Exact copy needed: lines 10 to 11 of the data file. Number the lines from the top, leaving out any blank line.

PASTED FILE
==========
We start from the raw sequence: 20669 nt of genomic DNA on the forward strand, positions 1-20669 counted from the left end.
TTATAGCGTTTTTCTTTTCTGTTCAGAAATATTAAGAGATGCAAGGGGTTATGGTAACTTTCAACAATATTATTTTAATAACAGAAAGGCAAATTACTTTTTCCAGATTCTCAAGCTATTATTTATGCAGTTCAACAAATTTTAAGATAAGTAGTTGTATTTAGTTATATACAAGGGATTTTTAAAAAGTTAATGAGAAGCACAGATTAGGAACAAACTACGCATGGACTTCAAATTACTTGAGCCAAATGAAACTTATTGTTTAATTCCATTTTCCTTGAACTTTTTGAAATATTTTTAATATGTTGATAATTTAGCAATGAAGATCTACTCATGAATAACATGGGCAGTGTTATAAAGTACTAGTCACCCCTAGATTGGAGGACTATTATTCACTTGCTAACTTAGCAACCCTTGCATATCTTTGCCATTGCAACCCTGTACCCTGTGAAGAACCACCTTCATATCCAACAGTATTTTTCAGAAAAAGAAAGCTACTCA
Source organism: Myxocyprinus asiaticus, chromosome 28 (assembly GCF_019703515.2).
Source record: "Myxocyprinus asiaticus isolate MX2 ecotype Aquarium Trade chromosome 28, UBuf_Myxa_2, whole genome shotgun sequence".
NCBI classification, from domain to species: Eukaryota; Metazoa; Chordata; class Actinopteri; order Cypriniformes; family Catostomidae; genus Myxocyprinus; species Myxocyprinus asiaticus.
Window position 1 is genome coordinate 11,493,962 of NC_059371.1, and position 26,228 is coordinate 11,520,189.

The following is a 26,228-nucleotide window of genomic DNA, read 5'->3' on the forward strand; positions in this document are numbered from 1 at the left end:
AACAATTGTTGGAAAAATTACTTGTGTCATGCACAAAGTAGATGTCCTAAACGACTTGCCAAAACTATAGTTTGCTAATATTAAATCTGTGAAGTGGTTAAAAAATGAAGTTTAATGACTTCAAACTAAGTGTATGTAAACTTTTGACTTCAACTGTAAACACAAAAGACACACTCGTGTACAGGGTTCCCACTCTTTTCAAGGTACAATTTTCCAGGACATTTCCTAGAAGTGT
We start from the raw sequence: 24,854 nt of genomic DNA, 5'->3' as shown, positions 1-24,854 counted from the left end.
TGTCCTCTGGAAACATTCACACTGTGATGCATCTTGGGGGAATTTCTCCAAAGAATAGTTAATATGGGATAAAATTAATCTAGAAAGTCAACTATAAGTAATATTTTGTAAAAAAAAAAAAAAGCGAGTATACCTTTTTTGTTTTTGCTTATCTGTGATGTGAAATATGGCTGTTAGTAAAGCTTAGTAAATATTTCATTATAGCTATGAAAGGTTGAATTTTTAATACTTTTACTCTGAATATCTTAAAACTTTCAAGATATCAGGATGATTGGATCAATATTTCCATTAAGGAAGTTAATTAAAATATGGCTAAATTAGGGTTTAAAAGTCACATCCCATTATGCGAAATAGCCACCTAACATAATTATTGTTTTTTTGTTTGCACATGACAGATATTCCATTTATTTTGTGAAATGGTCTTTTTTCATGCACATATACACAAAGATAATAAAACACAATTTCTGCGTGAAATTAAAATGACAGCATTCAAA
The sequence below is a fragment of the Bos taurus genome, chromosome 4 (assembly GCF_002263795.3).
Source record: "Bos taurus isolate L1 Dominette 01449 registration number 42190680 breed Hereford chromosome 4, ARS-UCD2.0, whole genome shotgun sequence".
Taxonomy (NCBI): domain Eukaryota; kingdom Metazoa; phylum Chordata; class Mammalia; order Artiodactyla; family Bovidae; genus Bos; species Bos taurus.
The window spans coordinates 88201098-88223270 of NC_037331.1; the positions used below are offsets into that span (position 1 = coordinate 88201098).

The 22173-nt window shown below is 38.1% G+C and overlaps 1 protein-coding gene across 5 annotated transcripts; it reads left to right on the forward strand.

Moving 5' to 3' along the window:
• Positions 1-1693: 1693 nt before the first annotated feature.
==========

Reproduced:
TGTCCTCTGGAAACATTCACACTGTGATGCATCTTGGGGGAATTTCTCCAAAGAATAGTTAATATGGGATAAAATTAATCTAGAAAGTCAACTATAAGTAATATTTTGTAAAAAAAAAAAAAAGCGAGTATACCTTTTTTGTTTTTGCTTATCTGTGATGTGAAATATGGCTGTTAGTAAAGCTTAGTAAATATTTCATTATAGCTATGAAAGGTTGAATTTTTAATACTTTTACTCTGAATATCTTAAAACTTTCAAGATATCAGGATGATTGGATCAATATTTCCATTAAGGAAGTTAATTAAAATATGGCTAAATTAGGGTTTAAAAGTCACATCCCATTATGCGAAATAGCCACCTAACATAATTATTGTTTTTTTGTTTGCACATGACAGATATTCCATTTATTTTGTGAAATGGTCTTTTTTCATGCACATATACACAAAGATAATAAAACACAATTTCTGCGTGAAATTAAAATGACAGCATTCAAA
The sequence below is a fragment of the Bos taurus genome, chromosome 4 (assembly GCF_002263795.3).